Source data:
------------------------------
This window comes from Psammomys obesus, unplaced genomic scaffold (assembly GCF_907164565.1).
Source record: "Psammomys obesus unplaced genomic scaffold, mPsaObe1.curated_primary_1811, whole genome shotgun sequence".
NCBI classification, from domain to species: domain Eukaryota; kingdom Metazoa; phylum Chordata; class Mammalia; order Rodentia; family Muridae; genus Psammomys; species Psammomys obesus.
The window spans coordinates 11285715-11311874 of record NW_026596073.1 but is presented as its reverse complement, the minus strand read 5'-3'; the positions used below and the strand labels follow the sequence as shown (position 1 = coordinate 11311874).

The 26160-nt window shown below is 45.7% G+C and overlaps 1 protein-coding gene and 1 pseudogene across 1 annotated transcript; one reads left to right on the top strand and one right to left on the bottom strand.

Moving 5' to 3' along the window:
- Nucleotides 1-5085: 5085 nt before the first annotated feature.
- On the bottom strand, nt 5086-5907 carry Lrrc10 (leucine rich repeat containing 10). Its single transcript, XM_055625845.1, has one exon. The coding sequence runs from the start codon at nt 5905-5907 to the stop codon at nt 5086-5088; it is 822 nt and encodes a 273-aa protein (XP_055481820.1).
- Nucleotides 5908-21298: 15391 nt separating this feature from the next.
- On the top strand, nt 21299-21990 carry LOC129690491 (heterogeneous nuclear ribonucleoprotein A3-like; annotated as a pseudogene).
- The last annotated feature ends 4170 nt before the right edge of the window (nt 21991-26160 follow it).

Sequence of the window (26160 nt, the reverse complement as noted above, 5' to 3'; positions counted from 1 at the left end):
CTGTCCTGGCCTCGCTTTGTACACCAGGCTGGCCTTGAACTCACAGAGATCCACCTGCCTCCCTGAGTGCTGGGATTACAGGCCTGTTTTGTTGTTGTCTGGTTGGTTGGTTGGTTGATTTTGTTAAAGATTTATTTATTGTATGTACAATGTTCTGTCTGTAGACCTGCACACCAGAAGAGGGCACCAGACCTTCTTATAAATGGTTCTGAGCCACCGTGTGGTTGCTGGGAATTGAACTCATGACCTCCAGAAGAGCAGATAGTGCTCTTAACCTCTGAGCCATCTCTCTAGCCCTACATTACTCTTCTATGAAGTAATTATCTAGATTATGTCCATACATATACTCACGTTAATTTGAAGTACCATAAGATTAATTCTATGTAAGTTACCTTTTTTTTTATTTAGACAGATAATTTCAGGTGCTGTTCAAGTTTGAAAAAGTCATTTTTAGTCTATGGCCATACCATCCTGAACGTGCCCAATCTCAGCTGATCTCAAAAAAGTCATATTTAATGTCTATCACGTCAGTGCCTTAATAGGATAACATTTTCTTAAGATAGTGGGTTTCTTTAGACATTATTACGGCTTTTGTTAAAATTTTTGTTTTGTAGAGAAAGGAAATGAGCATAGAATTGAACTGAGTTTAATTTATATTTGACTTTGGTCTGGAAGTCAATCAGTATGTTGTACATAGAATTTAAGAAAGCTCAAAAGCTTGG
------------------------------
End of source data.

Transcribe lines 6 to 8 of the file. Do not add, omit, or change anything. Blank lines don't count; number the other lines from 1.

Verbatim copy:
Moving 5' to 3' along the window:
- Nucleotides 1-5085: 5085 nt before the first annotated feature.
- On the bottom strand, nt 5086-5907 carry Lrrc10 (leucine rich repeat containing 10). Its single transcript, XM_055625845.1, has one exon. The coding sequence runs from the start codon at nt 5905-5907 to the stop codon at nt 5086-5088; it is 822 nt and encodes a 273-aa protein (XP_055481820.1).